Endocrine and physiological responses of hatchling American kestrels (Falco sparverius) following embryonic exposure to technical short-chain chlorinated paraffins (C10-13)
Short chain chlorinated paraffins (SCCPs) are complex mixtures of polychlorinated n-alkanes, shown to bioaccumulate but with unknown effects in wild birds. The present study examined development-related effects of SCCPs on captive American kestrels (Falco sparverius) treated in ovo on embryonic day (ED) 5 by injection with technical Chloroparaffin® (C10-13, 55.5% Cl) at environmentally relevant nominal (measured) concentrations of 10 (10), 50 (29) or 100 (97) ng ΣSCCP/g egg ww, and artificially incubated until hatching (ED27–ED29). The SCCP concentrations measured in the yolk sacs of the hatchling kestrels bracketed concentrations reported in the eggs of wild birds. Uptake and deposition of these SCCPs differed between male and female hatchlings, with only males showing differences in SCCP concentrations, being highest in the high-dose males than each of the other male groups. Embryonic exposure to SCCPs suppressed glandular total thyroxine (TT4) (20–33%) and reduced circulating triiodothyronine (TT3) (37–40%) in male hatchlings only when compared to control males, but had no effect on glandular TT3 or circulating TT4 in male or female kestrels. Histological assessments of thyroid glands showed that both sexes experienced significant structural changes indicative of gland activation. These thyroid glandular changes and the variations in SCCP concentrations were related to circulating TT3 in female hatchlings. Hepatic deiodinase enzyme (D1, D2) activities were stable and no SCCP-related changes were observed in hatching success, hatchling size, or immune organ size. However, several of the thyroid function indicators were correlated with hatchling size and smaller bursas and spleens, possibly indirectly through SCCP-induced changes in thyroid function. Because changes in thyroid function were evident at concentrations measured in wild bird eggs, similar changes may occur in wild nestlings. The potential impact of these changes on thyroid-mediated growth and survival in wild birds requires further investigation.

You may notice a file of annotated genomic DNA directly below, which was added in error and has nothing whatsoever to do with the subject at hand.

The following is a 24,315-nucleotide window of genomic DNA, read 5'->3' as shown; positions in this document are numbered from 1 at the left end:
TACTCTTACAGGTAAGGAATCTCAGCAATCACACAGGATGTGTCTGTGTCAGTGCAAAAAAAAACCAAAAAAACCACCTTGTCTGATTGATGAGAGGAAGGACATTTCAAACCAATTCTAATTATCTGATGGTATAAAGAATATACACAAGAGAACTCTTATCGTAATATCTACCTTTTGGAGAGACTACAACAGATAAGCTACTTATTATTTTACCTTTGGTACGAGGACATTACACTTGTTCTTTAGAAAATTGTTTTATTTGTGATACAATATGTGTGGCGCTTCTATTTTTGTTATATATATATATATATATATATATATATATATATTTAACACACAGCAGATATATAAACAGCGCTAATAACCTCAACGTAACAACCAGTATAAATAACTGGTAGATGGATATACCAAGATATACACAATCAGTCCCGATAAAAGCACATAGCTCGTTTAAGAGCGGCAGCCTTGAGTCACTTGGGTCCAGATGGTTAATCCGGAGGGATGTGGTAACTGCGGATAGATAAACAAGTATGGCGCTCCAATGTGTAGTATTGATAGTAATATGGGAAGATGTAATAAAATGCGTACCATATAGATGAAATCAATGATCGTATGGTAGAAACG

|Endocrine and physiological responses of hatchling American kestrels (Falco sparverius) following embryonic exposure to technical short-chain chlorinated paraffins (C10-13)
|Kim J. Fernie, Natalie K. Karouna-Renier, R. J. Letcher, Sandra L. Schultz, L. E. Peters, V. Palace, Paula F. P. Henry
|USGS Publications Warehouse
|Patuxent Wildlife Research Center